Two thousand historical records have now been made available to the public for the first time at Irvine’s Townhouse

Ayrshire Archives launched the Irvine Burgh Archive Collection on Thursday, October 24.

North Ayrshire Provost Ian Clarkson and elected members were among guests at the celebration event, where they heard more about one of the oldest and most complete Burgh archive collections in Scotland.

They also enjoyed an exhibition of archives dating from 1322 to 1975 from the collection, which included a rare opportunity to view the Irvine Charter of King Robert the Bruce, dated 1322, the Irvine Charter of King Robert II, dated 1372, and a Charter granted by Mary, Queen of Scots, from 1545.

Provost Ian Clarkson said: “What a truly fascinating collection of records we have at Irvine Townhouse. It was a treat to see these important Irvine Charter documents dating back to the 14th century.

“The Irvine Burgh Archive is a real treasure trove for anyone researching specific aspects of the town’s history, with trained staff able to help you along the way.”

Appointments to view the Irvine Burgh Archives are available at Irvine Townhouse on Thursdays between 9.30am and 1pm, then from 2pm to 4pm.

To book, or for more information on Ayrshire Archives and collections relating to North Ayrshire, visit You can also follow Ayrshire Archives on Facebook and Twitter @AyrshireArchive.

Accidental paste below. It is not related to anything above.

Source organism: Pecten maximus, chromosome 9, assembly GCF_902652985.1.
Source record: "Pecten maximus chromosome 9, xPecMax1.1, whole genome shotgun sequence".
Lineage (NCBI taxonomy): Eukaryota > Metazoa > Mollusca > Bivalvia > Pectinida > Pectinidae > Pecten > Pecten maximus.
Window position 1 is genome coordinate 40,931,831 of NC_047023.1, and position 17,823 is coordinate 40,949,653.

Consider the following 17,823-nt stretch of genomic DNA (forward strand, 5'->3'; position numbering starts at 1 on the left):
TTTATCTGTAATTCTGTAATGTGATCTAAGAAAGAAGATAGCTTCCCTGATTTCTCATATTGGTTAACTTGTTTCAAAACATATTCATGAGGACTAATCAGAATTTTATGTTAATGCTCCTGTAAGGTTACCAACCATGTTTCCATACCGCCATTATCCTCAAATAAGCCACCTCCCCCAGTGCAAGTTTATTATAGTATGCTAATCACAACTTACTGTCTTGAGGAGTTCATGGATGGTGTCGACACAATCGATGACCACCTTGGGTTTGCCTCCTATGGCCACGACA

Ayrshire Archives was established in 1996 to provide the archive service for North Ayrshire, East Ayrshire and South Ayrshire councils. Collections are located across Ayrshire, including at the Burns Monument Centre in Kilmarnock and Ayrshire Archives HQ at Auchincruive.

The archive service looks after and provides access to irreplaceable records of historical importance belonging to all three authorities and their predecessors, as well as private records that relate to the historical development of Ayrshire and Arran.

The collection can be used for research, learning and legal purposes, offering an insight into the history and development of families and individuals, communities, buildings and the physical environment, social and economic landscape and politics of the past.

For more information on how to trace your ancestors using North Ayrshire Council’s Family History service, visit